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Petty traders send Weah a message

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Street peddlers otherwise known here as petty traders want President George M. Weah to fulfill all promises made in his inaugural speech delivered at the Samuel Kanyon Doe Sports Stadium in Paynesville outside Monrovia.


The President in his inaugural address highlighted several key issues his government will address among them support to Liberian-owned businesses to stop Liberians from being spectators to their own economy.

Appearing on Power FM Thursday, 25 January the chairperson for the Federation of Petty Traders of Liberia, Mrs. Comfort Dorley notes, “If we petty traders and street vendors, among others must compete with foreigners in the economy, then there is more to be done by this government in terms of providing the necessary support to Liberian-owned businesses to give us the strength of getting on our feet and doing things that will make us strong, and not just to sit down and watch foreigners to dominate our economy.”

She emphasizes a need for the new government to set up a task force that would investigate and monitor the operations of businesses across the country for the upliftment of Liberian-owned businesses.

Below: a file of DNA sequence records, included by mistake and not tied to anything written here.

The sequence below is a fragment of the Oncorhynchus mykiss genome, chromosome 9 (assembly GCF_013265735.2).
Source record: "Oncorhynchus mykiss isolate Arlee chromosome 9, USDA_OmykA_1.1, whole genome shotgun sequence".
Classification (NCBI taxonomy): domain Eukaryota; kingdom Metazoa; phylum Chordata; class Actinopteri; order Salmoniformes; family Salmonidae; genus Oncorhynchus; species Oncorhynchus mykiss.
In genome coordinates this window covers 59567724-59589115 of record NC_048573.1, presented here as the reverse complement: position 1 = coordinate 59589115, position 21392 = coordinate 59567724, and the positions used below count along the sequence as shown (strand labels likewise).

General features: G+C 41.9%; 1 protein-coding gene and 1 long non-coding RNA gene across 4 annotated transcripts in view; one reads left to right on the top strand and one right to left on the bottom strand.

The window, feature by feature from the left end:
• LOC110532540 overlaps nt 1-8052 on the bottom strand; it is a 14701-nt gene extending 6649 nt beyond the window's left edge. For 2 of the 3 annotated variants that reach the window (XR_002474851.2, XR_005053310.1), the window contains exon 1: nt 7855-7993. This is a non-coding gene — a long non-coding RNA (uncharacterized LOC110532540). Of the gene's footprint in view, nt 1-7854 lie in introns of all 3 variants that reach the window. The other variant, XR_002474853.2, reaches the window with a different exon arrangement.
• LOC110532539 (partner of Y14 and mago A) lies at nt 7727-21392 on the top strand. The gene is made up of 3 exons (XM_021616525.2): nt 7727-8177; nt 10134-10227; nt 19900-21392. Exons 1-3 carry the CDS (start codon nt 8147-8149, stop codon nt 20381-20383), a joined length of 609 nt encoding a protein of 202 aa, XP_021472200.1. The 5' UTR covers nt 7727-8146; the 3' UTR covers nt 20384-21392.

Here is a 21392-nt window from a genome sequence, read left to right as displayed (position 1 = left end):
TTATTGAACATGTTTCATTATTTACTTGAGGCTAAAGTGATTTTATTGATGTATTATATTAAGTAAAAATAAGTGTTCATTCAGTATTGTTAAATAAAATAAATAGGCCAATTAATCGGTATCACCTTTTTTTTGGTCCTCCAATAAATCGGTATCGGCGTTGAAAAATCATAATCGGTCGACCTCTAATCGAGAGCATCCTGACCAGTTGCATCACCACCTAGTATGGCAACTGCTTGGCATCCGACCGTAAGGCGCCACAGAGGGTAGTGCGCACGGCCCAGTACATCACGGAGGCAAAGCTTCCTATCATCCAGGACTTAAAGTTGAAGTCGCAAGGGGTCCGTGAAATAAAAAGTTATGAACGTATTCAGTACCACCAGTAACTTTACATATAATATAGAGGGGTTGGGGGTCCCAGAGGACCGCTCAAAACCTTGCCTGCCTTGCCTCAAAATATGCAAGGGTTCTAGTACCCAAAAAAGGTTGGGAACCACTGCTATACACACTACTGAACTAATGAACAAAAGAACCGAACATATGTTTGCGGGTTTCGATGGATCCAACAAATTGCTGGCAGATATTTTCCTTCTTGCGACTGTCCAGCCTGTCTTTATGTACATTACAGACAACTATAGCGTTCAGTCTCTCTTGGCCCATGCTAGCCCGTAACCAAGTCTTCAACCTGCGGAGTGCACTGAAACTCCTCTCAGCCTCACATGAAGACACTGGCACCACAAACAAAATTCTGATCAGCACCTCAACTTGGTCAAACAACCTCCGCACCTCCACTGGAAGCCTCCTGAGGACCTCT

Madam Dorley says though President Weah had said Liberian businesses will not be a spectator in the economy, but that doesn’t mean people should sit down and fold their hands, believing the President will put food on their table.

“He said it, but that is something we have heard before, I think it is about time we street vendors, petty traders start to doing something positive for ourselves”, she underscores.

In his inaugural address, the President also promised to construct a proper governance structure for the good of the country. “I intend to construct the greatest machinery of pro-poor governance in the history of this country. I will do more than my fair share to meet your expectations, I ask you to meet mine, for I cannot do it alone. Mine is an expectation that you, fellow citizens, will rise up and take control and responsibility for your destiny”, the new Liberian leader challenged his fellow compatriots.

He continued, “I ask that you will look away from the things that divide us, and draw strength and energy from the things that unite us. Mine is an expectation that you will push yourselves to achieve the possibilities that are within your reach. That you will aim to do more for yourselves and expect other to do less. And mine is a further expectation that you will discover a new sense of fairness and integrity; a new love for country and for each other, a love that will turn public servants and government officials into national champions for change.”

Expectations among Liberians, particularly the youth are very high that the Weah administration will turn things around and improve their lives sooner than later, but skeptics think the reality is far-fetched in the face of a dwindling economy, exacerbated by drop in prices of the country’s nature resources such as timber, rubber, iron ore, among others on the world market.

By Lewis S. Teh-Editing by Jonathan Browne

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